All told, we lived in Australia for three years and six weeks. Long enough to make lots of wonderful friends and to get used to the pace of life in Australia. Long enough to settle in and for it to feel like home.
Packing up our apartment
During our last couple of months, there was a long list of things we wanted to do One Last Time, many of them food-related.
|The day before we left, my friend Kelli came over to show us the true way to eat Vegemite—on toast with butter. I had to admit, it was much better than on crackers.|
|Gourmet desserts from High Tea with friends.|
|At a going away BBQ, we taught our friends about an American campfire tradition—s'mores.|
|Surfers at the beach, photo taken during a Girls' Weekend with friends|
|This possum posed for pictures for quite some time before deciding to scamper away.|
|A very grainy photo of 4 kangaroos, spotted on a hike on our last evening in Australia|
There is such as a think as 'reverse culture shock' and we definitely experienced it in our first few weeks back in the U.S. First off, we immediately noticed that there are a lot more people everywhere. There are 24 million people in Australia and 318 million in the United States. Now, the countries are roughly the same size but not quite, so another way to look at is that there are 8 people per square mile in Australia and 83 people per square mile in the United States. No wonder we were feeling claustrophic!
The other major difference that I didn't remember from three years ago is the feeling of being constantly marketed to. Everywhere we shop, people are trying to upsell us on discount memberships or trying to convince us to buy warranties and insurance on products (some of which only cost $10 to begin with). As soon as I updated my location on my social media accounts, I started seeing more ads.
Luckily, we had tons of family and friends waiting to welcome us back to the States. A few days after we arrived in Virginia, Drew's family threw us a lovely Welcome Home party. They supplied the food, drinks and games and we brought the Vegemite (which, not suprisingly, was unanimously voted as 'gross').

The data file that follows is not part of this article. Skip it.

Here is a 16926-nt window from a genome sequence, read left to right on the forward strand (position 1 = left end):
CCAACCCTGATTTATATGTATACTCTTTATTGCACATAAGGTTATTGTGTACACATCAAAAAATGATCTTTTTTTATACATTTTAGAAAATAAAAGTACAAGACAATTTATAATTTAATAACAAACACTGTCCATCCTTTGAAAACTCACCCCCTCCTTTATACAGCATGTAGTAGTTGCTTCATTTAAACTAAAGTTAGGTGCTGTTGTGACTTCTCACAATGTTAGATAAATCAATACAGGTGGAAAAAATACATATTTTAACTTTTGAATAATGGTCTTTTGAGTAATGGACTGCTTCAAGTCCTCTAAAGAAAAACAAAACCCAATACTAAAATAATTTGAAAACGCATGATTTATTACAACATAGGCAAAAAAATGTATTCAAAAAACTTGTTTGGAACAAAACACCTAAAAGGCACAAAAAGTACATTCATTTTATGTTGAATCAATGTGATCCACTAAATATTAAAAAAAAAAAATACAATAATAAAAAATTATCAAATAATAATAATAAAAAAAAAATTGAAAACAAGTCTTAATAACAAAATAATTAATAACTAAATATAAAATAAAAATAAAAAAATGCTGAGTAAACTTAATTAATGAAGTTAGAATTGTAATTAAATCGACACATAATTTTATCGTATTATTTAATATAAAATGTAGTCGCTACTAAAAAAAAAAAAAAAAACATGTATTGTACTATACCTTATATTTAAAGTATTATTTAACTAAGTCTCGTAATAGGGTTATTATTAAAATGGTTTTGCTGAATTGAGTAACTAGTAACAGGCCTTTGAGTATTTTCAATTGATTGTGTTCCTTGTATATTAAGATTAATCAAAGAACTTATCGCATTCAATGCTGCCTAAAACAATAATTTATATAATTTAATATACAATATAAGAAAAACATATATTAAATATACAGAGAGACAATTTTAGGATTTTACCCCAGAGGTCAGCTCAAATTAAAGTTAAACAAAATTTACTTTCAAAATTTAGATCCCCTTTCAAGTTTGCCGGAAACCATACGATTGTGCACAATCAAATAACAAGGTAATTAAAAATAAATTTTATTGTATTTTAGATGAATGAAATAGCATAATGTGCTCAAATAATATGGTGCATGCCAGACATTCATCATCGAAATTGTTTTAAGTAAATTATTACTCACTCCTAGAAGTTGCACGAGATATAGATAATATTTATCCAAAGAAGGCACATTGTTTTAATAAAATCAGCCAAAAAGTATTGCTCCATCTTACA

|My mom put this beautiful arrangement of flowers in my bedroom. |
(Also, she left me chocolates, which didn't last long enough for a photo op...)
|Peanut butter! The Aussies aren't as enamored of peanut butter as we are, so shortly after arriving, I had to indulge: peanut butter fro yo, with Reese's peanut butter cups and Reese's pieces and chocolate chip cookie dough ice cream.|
|Lunch from The Cheese Shop, a favorite from our college days at William & Mary|
|Eastern Red-spotted newt|
|Tree-lined walkway at the Norfolk Botanical Gardens|
Our favorite beach in the U.S.
It's been an adjustment and I imagine it will continue to be so. We'll miss Australia for a long time and a little part of us will always be a little Aussie. Hopefully, there will be many trans-Pacific visits with our Aussie friends in the years to come.
I haven't decided yet what will happen with this blog, whether I'll continue to write here or retire it and move on to the next project. There are a few more posts I want to put up here before the end of the year though - about wombats and cork trees and maybe some tips for anyone moving to Australia. Then, I'll turn these words and photos into a lovely coffee table book as a keepsake for us to remember our adventures. Not that we'll forget anytime soon...